An MI5 agent used his secret status to terrorise his partner, a BBC investigation has found.
Finland has refused to pay for gas in roubles but also angered Moscow by applying to join Nato.
A judge rules the University of Bristol failed to make adjustments for her social anxiety disorder.
The pair were involved in an off-duty incident in South Korea ahead of US President Biden's visit.
As the BBC's Frank Gardner is left on a plane waiting for his wheelchair, why does it keep happening?
The senior official is set to publish her full report on lockdown parties in Downing Street next week.
Ricky Morgan set upon a complete stranger in the unprovoked attack in central London last summer.
Health secretary says "most cases" have been mild and further doses of a vaccine have been ordered.
Officials say they have seen 197 cases, and 11 of the young children have needed a liver transplant.
Testimony from the actress, one of Johnny Depp's ex-girlfriends and co-stars, is played in court.
Infections have been falling since the end of March, after the Omicron variant pushed up cases.
Stanley Johnson - an ex-European Parliament member - says becoming French is "precious" to him.
How closely have you been paying attention to what's been going on over the past seven days?
Locations including Milton Keynes, Dunfermline and Wrexham will be made cities in honour of the Queen.
The Duke and Duchess of Cambridge attend the premiere of the long-awaited Top Gun sequel.
A new exhibition tells the - supposedly top secret - story of the building of the Millennium Falcon.
A walker got lost, slipped and was left clinging to a tree 100ft (30m) above the cave entrance.
A community wedding is held so brides and grooms on low incomes can tie the knot.
Artie spent 26 years in jail for murder. He is now part of a controversial scheme to tackle drugs, homelessness and crime in San Francisco.
Firms are developing smart contact lenses that can project data in front of the user's eye.
The Greek star's Oscar-winning film scores and electronic works created "a new musical landscape".
The finale of the Channel 4 sitcom, which aired on Wednesday, received several five-star reviews.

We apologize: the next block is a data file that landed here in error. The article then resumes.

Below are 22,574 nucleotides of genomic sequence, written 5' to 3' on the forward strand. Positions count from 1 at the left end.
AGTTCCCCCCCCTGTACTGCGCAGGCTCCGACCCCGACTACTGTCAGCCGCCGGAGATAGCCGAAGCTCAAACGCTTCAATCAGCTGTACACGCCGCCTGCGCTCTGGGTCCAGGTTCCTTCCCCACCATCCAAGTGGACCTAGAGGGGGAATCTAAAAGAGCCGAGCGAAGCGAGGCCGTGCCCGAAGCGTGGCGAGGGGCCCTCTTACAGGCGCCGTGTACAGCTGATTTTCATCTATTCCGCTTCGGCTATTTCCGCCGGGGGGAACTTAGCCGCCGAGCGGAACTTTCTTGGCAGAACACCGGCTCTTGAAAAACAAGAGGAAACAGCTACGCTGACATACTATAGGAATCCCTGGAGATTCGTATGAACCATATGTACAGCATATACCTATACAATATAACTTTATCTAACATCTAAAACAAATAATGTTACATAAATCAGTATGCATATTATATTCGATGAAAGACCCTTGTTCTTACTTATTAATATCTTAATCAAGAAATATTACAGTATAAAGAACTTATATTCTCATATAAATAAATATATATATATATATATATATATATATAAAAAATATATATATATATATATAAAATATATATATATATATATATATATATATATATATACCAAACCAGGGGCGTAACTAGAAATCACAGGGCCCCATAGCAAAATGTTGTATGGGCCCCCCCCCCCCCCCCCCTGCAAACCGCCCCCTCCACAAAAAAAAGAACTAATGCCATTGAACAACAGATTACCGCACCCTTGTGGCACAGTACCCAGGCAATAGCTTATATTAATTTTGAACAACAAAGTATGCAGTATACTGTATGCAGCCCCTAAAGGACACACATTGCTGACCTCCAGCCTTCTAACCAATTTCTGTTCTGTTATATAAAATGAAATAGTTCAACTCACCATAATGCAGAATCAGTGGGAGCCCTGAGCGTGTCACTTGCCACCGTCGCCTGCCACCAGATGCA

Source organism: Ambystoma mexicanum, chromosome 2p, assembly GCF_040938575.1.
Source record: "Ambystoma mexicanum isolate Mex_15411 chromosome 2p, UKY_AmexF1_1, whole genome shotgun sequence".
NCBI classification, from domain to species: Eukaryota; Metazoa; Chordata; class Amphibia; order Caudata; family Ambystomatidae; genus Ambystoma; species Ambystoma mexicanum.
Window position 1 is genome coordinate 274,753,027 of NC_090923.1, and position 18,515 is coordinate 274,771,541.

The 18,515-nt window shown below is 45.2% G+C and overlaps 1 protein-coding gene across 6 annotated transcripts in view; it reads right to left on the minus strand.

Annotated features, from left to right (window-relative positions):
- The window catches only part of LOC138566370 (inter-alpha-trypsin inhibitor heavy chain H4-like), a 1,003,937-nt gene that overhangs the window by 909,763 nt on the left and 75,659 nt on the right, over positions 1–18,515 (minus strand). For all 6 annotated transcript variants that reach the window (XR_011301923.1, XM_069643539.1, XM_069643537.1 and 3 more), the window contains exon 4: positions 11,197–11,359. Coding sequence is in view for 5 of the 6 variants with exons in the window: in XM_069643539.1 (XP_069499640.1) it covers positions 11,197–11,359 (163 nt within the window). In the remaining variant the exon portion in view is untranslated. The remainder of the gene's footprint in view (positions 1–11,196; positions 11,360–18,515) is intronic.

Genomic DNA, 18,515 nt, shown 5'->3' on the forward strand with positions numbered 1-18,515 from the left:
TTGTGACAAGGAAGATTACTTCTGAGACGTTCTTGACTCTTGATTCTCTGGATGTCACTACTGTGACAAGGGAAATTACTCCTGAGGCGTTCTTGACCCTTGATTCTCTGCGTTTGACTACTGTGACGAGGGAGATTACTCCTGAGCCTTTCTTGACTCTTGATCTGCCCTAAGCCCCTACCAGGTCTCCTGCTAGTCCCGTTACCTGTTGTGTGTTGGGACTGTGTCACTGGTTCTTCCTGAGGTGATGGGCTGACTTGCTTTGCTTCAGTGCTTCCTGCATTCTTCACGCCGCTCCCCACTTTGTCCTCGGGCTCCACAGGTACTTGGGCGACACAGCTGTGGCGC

The village pub had been asked to change its name but has now received a framed apology.
Six takeaways from the High Court libel trial, which has sparked huge media interest in recent weeks.
As Covid spreads in North Korea, state media urges the use of traditional medicine against the virus.
Dmitry Skurikhin has listed the Ukrainian towns attacked by Russia on the side of his shopping centre.
Cases of monkeypox are being investigated in several countries, including the UK.
BBC Sport recaps a week of pitch invasions and violence in football as managers express concerns for safety.
The controversial deal to send migrants from the UK to Rwanda is good news for its hospitality business.
Charging points are lacking in much of the UK - so how easy is it to drive across Wales in an electric car?
Conservation scientists hope that preserving genetic material offers future insurance against extinction
If interest rates keep rising 300,000 Australians may default on mortgage repayments.
Our correspondents reveal what they know about the long-awaited report on Covid law-breaking at No 10.
Australia is a multicultural country, but critics say those representing the country don't reflect this.
The Metropolitan Police have finished investigating, but the political fallout isn't over yet.
A total of 83 people have been fined over events in Westminster - but how were the decisions made?
Britain's Dina Asher-Smith says her form is "light years" ahead of where it was when she won two world medals in 2019.
After more than 20 years of making predictions for the BBC, Mark Lawrenson gives his last set of scores as he looks at the weekend's fixtures on the final day of the Premier League season.
Everton boss Frank Lampard says he feels "very proud" after his side produced an "incredible" comeback to beat Crystal Palace and secure their place in the Premier League next season.
There are ways the chancellor could tackle the strain on people's pockets - but what do they cost?
How long is UK inflation likely to remain high, and what can the government do to fight back?
Chain Trevor Sorbie says they are now spending thousands more each month.
As prices rise to a 40-year high, BBC News NI hears from families struggling to make ends meet.
Big increases are due next April but charities say soaring prices mean people need the money now.
UK inflation is rising at 9%, its fastest rate for 40 years, and could go even higher.
We asked people across the country how they are coping with the rising cost of living.
Labour are calling for a windfall tax on the profits of oil and gas companies.
BBC Newsnight launches its Global Tracker to assess the impact of the cost of living across across the world.
Moscow says it has destroyed a drone with a laser, but Kyiv says it can't mask battlefield failure.
Russian forces are continuing their slow advance in eastern Ukraine after using heavy firepower to weaken defences there.